“My grandparents could not read. Their grandparents were slaves. How are you going to come in here with those grades?”
My father expected us to have As and Bs. When we did not, he would remind us of our ancestors. He wanted us to be ashamed that we were not doing our best with the hope the feeling of shame would motivate us to action. That action was to do better than our ancestors did. This feeling did not damage me as a child. It challenged me to be a better person and live up to my potential and eventually become a productive citizen in society.
For some reason, shame has been demonized and used as a reason to not teach history because white children may feel bad. Don’t get me wrong, There is a difference between feeling shame and being publicly shamed and humiliated.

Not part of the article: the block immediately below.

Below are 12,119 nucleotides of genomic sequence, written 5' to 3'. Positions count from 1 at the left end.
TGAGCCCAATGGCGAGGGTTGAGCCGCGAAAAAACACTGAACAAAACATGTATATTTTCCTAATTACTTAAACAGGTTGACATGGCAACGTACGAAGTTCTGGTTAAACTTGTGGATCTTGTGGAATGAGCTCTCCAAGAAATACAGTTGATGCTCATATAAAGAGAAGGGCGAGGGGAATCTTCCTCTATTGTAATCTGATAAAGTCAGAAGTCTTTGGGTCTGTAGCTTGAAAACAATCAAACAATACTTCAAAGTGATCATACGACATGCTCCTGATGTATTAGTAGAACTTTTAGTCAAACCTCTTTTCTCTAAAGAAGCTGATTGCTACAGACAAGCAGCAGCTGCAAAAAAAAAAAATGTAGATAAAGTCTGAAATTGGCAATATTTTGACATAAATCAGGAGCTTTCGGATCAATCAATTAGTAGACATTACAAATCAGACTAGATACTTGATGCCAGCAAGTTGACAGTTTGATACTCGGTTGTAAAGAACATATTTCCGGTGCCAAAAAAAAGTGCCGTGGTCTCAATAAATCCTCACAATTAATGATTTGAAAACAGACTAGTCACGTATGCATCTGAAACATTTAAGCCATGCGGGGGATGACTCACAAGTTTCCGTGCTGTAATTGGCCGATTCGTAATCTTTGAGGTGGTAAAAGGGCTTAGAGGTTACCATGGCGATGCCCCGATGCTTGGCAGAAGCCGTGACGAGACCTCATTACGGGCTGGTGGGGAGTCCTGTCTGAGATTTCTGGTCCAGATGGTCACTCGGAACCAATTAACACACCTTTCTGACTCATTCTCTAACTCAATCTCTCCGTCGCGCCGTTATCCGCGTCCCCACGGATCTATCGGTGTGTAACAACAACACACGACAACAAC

Learning that people who are white enslaved people who are Black is part of history. White children are not the only ones full of feelings when this content is covered. Teaching this does not mean the white children learning this history are oppressors, nor does it mean that the Black children listening are victims of history and doomed for failure.
Avoiding teaching history because some students might feel shame should not happen. If students feel nothing during these history lessons, that is a problem. We all should be ashamed of America’s past. Learning about the past can unite students in ensuring their actions create a better tomorrow.
When parents are saying teachers are shaming students and therefore certain aspects of history should not be taught, it makes you wonder what the real reason is and why some of these same parents seemed fine with the curriculum previously.